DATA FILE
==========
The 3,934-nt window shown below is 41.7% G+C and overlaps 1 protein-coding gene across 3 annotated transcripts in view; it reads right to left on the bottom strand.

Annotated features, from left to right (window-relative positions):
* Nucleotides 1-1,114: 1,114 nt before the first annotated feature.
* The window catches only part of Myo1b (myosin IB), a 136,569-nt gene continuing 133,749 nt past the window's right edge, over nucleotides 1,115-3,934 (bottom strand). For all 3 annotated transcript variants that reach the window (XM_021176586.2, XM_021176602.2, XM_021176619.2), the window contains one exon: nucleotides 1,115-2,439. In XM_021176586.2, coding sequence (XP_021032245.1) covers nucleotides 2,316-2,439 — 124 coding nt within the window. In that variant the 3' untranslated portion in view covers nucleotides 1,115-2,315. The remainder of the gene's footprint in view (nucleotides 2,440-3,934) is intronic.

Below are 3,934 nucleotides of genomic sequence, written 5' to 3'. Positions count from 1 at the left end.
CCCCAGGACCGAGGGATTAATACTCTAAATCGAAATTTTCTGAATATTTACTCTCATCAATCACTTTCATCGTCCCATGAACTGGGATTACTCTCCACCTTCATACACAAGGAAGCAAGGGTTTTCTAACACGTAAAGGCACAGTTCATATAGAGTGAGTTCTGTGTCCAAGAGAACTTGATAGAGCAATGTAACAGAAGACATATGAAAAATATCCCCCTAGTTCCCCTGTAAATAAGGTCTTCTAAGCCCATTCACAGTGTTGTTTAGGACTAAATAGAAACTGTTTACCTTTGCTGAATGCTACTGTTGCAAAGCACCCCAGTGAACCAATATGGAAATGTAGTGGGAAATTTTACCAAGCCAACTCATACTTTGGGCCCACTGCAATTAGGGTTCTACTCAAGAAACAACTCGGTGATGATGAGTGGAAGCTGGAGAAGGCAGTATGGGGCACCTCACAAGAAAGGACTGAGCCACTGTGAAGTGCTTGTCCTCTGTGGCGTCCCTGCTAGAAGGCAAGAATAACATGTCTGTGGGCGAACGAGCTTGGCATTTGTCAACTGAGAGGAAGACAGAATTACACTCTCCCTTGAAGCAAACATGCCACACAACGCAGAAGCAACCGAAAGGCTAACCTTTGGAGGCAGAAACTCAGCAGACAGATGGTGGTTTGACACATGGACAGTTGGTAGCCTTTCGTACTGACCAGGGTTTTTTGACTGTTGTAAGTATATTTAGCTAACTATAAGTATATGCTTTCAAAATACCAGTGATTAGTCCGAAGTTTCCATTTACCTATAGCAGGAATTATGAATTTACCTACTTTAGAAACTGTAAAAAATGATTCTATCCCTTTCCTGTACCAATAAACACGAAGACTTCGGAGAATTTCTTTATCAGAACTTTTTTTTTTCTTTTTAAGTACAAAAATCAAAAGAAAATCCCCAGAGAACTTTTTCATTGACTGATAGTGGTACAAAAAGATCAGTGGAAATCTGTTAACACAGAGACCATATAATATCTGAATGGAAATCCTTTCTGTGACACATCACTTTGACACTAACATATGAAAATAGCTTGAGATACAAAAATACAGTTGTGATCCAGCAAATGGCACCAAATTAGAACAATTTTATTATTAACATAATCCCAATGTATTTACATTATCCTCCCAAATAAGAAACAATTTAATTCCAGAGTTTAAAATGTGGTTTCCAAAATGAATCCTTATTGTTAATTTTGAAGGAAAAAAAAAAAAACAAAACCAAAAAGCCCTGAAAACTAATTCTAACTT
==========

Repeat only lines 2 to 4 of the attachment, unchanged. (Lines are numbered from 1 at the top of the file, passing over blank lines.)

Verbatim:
Annotated features, from left to right (window-relative positions):
* Nucleotides 1-1,114: 1,114 nt before the first annotated feature.
* The window catches only part of Myo1b (myosin IB), a 136,569-nt gene continuing 133,749 nt past the window's right edge, over nucleotides 1,115-3,934 (bottom strand). For all 3 annotated transcript variants that reach the window (XM_021176586.2, XM_021176602.2, XM_021176619.2), the window contains one exon: nucleotides 1,115-2,439. In XM_021176586.2, coding sequence (XP_021032245.1) covers nucleotides 2,316-2,439 — 124 coding nt within the window. In that variant the 3' untranslated portion in view covers nucleotides 1,115-2,315. The remainder of the gene's footprint in view (nucleotides 2,440-3,934) is intronic.